I am and have always been an avid reader. My mother would make us read every day. It didn’t matter what we wanted to read, just as long as we read. My older brother used to use his time reading comic books and I read anything I could get my hands on. I read magazine articles, books, poems, encyclopedias, it didn’t matter.

I can’t remember one book that stands out from my childhood, but I do remember I was really into the Judy Blume books. Then in my early twenties I found Johanna Lindsey and absolutely fell in love with her books. There have been many authors along the way that I’ve fell in love with.

Right now, I’m waiting on the next Ilona Andrews book. They’re a husband/wife team and I’m following two of their series at the time (Clean Sweep and Hidden Legacies).

9) The Pandemic was a challenging time for some writers and creative individuals but also for others it was time that they needed to focus on their creative passions. Which side of that spectrum do you fall on? Are there any lessons or nuggets of wisdom that you gained during the Pandemic that help you within your writing career? Did the quarantine stifle your creativity or did it make you even more driven to get things done?

I am on the side where my creativity has taken a hit. I, like the rest of the world, has been consumed by all things pandemic since 2020 and it has taken a toll on my mentality and creative spark. I clawed my way out of it briefly last year and was able to release 5 books, but this year has been more of a struggle. What the pandemic has taught me was to be gentle to myself and others. We’re facing unprecedented times, and this is a new reality for most of us. I practice more patience now than I ever did. It’s also taught me to love and allow myself to be loved. I’m focused on resetting and moving forward but also recognizing that moving forward looks different for everyone.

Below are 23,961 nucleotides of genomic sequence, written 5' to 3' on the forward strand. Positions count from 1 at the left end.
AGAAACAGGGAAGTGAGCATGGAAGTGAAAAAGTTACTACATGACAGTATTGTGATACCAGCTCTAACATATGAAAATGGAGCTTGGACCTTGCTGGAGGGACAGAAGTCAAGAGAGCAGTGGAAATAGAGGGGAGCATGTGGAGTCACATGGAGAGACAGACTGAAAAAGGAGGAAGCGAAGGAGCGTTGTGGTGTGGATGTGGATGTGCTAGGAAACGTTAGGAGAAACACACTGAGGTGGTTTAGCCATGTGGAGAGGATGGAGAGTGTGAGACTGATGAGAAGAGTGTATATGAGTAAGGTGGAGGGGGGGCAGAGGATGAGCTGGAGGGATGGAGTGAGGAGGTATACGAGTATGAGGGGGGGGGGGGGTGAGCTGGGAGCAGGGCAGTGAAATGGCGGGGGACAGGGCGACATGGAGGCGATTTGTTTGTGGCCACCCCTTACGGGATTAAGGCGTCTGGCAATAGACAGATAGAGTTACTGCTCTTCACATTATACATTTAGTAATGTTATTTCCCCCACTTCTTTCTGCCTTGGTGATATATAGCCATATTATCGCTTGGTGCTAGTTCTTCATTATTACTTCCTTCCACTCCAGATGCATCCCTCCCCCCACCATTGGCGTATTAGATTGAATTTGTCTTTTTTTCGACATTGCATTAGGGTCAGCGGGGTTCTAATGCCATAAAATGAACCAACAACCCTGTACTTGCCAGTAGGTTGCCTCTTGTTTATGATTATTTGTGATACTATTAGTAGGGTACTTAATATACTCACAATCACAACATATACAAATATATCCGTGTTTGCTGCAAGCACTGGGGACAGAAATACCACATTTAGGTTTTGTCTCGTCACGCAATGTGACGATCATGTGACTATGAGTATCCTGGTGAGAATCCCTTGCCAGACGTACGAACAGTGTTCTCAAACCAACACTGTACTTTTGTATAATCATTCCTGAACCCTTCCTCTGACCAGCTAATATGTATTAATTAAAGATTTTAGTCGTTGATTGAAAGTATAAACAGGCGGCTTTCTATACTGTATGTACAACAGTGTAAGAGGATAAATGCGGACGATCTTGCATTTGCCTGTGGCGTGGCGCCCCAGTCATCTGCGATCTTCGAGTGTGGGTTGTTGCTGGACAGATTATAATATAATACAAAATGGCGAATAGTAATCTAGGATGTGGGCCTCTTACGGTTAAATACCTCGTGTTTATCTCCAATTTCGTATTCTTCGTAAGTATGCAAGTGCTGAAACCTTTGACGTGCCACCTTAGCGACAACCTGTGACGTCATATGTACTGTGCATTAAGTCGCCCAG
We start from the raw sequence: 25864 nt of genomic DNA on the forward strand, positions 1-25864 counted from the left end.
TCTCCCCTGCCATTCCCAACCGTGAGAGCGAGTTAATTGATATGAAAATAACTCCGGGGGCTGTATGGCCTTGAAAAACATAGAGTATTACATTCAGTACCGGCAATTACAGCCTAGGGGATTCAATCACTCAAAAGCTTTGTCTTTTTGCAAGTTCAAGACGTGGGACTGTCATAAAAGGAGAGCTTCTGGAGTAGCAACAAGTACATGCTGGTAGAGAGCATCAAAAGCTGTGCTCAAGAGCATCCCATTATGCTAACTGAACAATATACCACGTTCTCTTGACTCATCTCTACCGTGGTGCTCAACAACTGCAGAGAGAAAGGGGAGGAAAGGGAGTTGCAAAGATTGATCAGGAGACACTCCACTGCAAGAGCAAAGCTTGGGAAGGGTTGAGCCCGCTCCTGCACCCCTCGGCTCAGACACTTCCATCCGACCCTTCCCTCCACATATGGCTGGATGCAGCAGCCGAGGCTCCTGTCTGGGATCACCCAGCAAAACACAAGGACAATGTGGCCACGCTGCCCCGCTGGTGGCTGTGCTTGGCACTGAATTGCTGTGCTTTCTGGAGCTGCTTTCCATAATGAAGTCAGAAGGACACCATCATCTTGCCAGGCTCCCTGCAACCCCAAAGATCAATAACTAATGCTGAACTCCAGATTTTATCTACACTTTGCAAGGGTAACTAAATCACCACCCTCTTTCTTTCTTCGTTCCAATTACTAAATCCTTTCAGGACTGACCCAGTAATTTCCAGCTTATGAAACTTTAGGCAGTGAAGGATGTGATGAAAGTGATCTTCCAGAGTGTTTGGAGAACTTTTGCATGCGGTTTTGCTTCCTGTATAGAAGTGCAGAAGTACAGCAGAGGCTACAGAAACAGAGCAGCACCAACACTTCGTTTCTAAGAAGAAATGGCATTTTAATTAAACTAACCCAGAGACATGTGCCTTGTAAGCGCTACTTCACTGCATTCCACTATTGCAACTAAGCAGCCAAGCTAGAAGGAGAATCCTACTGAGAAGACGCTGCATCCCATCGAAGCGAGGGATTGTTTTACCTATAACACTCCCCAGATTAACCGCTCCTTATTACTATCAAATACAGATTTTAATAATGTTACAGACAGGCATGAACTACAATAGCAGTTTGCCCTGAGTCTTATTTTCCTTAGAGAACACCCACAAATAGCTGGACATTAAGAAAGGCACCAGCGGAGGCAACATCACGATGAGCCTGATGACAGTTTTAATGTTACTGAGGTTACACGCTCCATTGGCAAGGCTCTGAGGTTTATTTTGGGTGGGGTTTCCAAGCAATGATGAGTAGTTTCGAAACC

10) What are your thoughts about how the publishing industry as it is being represented today? Do you lean more towards traditional publishing or self-publishing as a preference? Does being a hybrid author interest you?

The publishing industry has changed so much since 2012, when I first started. Amazon was publishing author’s, but they hadn’t yet launched their own lines such as KU and hybrid authors practically didn’t exist. You were either self-publishing or with a traditional publisher. Then that all changed.

Amazon totally revamped the way publishing was seen and done. They offered a new way of doing things and we all thought it was a good thing, until it wasn’t. LOL. I’ve done both which makes me a hybrid author. I think nowadays being self-published or even a hybrid author isn’t looked down upon as it was back in the day. More and more authors are finding their worth and are looking to make being an author a business venture and investing in themselves. Meaning, since they are spending the money to market themselves, they want to be able to keep their royalties earned and more and more are choosing self-publishing over the traditional route.

It has always been that authors had to woo a traditional publisher. Pretty soon I think it will gravitate toward the publishers wooing the self-published authors to sign with them.

11) I feel like writing is a remarkable tool to help people not only express themselves, but also to cope emotionally and mentally. I know for me I write to be and feel more authentic. What unique quality is there about you, about your art, that you feel represents your authenticity? How does writing help you to be more empowered in your purpose?

I think my unique quality is my imagination, which comes in handy since I write sci-fi romance. I’ve been asked how I come up with my story lines and all I have to say about that is my imagination is da bomb. My imagination empowers me to think out of the box, as well as gives me the perfect avenue to express myself. Writing calms and grounds me, which, in these difficult times is a life saver.